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mortgage product s to entice first. time home buysers from a market they've largely been shut out of since 2008. federal credit union of virginia offers a mortgage of $417,000 with a loan down payment as low as 3% to qualified buyers. mtv bank offers qualified buy heirs mortgage product called white step a 30-year fixed rate mortgage which requires a down payment of only 3%. >> td saw the need for the u.s. housing market as it recovers. we saw the need to help stimulate the market, and to get first-time buyers back out into the marketplace because obviously there's been a disconnect in the past few years. >> critics contend that these new loans could start the ball rolling for much looser lending standards. a slippery slope which could
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lead to new housing bubble, but new lenders disagree. >> if you look at what's happened since the mortgage meltdown beginning in 2007 lenders across the country have continued to tighten their underwriting guidelines. >> reporter: to be sure credit is still very tight, and as long as it stays tight home sales will remain sluggish. >> the pendulum at this point is clearly swung far, far too far in the direction of overly strict lending standards, although it's beginning to shift as we speak. that's a good thing. >> reporter: so for now the door might be edging open a little for home loans, but unlike the housing boom of 2007 this time around it appears not every will be allowed in. mary snow, al jazeera. >> well, the cost of housing has been one of the biggest financial burdens weighing on american families who are still trying to recover from the budge crisis.
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america's middle class rebuilding the dream, tonight we want to check back in request the williams. they make a combined salary of over $1,000 but to stretch the needs of their four children is getting increasingly difficult. their home is currently underwater, and it continues to be a never-ending money pit. >> my insurance company called me the other day and said that i needed to paint the siding on my house and if i didn't do it by june they were going to drop us from the insurance. well, right now nobody will pick us up because the house depreciated so much. i can't afford for that to happen. between now and june when it dries up a little bit i'll have to get out there with my brothers and cousins and scrape and do it ourselves because i can't afford to have anybody else do it. >> we can't afford to hire--and the credit issue, you know what i mean, we can't get any more credit because we're above our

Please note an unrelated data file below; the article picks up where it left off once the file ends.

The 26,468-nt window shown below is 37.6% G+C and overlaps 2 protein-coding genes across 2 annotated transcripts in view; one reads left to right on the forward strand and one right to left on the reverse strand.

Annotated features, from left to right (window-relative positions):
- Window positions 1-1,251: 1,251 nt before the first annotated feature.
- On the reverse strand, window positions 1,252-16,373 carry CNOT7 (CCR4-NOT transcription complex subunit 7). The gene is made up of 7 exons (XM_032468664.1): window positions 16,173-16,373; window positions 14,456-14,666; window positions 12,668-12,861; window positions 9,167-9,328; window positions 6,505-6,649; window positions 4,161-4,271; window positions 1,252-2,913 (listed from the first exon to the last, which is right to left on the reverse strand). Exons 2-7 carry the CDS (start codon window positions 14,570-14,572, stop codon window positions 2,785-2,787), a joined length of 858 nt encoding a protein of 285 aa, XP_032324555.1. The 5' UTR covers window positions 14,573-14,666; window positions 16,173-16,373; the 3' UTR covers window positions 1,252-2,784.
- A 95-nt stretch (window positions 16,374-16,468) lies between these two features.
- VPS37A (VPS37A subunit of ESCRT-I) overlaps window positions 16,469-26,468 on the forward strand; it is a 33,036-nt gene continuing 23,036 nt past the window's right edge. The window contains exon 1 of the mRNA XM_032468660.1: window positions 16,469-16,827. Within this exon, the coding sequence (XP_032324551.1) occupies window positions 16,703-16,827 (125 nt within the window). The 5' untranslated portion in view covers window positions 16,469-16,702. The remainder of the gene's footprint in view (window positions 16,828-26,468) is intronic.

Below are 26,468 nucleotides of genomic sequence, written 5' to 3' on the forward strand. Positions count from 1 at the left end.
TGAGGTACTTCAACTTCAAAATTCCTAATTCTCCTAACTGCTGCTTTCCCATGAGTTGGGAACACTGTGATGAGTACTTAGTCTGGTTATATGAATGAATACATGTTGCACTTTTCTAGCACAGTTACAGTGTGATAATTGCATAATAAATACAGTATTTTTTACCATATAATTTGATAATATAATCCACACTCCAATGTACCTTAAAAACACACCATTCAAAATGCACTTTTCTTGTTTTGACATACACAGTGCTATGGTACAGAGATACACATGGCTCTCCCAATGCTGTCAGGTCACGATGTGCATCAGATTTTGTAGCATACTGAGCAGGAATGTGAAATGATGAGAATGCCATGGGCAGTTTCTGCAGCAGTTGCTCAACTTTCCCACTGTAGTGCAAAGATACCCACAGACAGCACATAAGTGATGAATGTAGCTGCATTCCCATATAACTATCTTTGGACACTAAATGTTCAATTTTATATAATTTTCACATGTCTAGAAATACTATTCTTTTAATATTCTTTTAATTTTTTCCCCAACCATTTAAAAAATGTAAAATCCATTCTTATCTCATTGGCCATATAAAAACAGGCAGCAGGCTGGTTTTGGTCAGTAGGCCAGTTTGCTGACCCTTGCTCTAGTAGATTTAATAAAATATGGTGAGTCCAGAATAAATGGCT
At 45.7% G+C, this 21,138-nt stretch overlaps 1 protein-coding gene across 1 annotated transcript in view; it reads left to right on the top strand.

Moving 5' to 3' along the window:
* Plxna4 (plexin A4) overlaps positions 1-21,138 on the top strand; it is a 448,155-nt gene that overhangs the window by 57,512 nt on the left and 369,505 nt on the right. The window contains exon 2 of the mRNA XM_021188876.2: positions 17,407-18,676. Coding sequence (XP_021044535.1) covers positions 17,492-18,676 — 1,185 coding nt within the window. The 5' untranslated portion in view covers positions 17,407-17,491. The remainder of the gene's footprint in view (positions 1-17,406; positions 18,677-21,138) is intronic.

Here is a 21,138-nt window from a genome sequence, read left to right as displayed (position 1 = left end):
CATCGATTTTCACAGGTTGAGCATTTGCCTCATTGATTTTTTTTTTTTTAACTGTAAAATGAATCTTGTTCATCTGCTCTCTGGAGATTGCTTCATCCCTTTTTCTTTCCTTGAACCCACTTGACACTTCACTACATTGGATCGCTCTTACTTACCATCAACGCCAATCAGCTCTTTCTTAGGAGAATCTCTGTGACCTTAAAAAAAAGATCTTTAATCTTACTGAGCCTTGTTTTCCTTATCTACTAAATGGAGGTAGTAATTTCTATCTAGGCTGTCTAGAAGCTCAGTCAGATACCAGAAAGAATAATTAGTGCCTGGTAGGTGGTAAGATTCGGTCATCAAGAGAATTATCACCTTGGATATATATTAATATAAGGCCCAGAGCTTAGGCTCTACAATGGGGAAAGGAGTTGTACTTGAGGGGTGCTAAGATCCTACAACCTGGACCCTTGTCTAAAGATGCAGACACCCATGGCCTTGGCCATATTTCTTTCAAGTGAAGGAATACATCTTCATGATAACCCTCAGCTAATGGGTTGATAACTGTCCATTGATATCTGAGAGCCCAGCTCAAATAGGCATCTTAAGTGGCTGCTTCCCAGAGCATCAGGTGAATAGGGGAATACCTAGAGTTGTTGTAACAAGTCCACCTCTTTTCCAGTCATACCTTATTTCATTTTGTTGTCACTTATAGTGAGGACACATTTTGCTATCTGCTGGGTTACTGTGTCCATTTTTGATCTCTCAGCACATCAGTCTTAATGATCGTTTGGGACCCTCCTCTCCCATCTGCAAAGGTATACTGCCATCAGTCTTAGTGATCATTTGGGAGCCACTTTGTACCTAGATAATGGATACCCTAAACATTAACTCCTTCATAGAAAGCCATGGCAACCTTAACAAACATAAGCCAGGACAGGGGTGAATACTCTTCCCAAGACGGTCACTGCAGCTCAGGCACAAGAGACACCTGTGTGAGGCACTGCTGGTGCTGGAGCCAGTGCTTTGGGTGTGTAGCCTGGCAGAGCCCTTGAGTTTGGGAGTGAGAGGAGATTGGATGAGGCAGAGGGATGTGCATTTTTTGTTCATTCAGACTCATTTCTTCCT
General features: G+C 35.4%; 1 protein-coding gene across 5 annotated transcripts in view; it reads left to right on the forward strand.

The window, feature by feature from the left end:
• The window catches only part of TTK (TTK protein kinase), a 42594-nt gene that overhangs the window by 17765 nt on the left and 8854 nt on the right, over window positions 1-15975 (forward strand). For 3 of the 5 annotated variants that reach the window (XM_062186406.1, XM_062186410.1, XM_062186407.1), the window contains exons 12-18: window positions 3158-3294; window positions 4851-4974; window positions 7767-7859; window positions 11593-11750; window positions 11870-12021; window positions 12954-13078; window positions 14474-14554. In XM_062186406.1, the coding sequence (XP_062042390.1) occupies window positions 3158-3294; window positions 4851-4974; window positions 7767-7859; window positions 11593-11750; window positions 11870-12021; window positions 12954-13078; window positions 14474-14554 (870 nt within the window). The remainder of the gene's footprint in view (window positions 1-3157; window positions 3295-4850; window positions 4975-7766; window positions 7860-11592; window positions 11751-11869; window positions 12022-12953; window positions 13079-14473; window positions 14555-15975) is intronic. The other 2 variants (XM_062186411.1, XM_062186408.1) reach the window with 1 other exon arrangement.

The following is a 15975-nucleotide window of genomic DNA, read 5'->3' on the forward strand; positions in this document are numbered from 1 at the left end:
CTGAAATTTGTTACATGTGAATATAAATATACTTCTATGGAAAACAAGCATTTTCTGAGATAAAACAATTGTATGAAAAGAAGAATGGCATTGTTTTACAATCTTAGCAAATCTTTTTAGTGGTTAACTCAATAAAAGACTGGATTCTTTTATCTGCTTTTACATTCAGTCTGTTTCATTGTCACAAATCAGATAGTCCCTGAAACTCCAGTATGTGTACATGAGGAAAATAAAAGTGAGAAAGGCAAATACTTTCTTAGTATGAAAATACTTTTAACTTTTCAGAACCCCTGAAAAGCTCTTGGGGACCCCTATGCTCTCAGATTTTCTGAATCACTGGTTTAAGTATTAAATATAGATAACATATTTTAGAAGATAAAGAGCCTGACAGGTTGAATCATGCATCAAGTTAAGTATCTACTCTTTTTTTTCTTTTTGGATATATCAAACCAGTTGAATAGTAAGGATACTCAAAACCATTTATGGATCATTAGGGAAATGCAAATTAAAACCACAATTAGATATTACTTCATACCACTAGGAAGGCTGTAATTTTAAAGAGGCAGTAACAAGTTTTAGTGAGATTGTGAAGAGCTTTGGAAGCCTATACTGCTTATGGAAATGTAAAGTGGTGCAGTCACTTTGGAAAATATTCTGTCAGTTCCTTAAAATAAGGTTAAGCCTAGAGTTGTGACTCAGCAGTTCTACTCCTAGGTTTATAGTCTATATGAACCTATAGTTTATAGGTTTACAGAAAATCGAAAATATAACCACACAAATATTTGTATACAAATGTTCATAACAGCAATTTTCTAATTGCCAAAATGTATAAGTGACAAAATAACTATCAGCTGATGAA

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means as far as the debt to income ratios, student loans. right now we have quote for $4,500 to fix our attic. which raccoons have gotten in and torn up. >> all the installation. >> and feces all throughout. where we had a guy come out and get the dead raccoons after--we don't know how they died but they tore up our attic. that's just one extra thing that we didn't need. >> can't win for losing. >> the minute we get out of one bind we get another one. >> well, we'll continue to report on the williams family, stephanie and kara as they approach their june wedding. and we look at the sabinos who stroll keep their marriage and finances intact. we'll go back to the city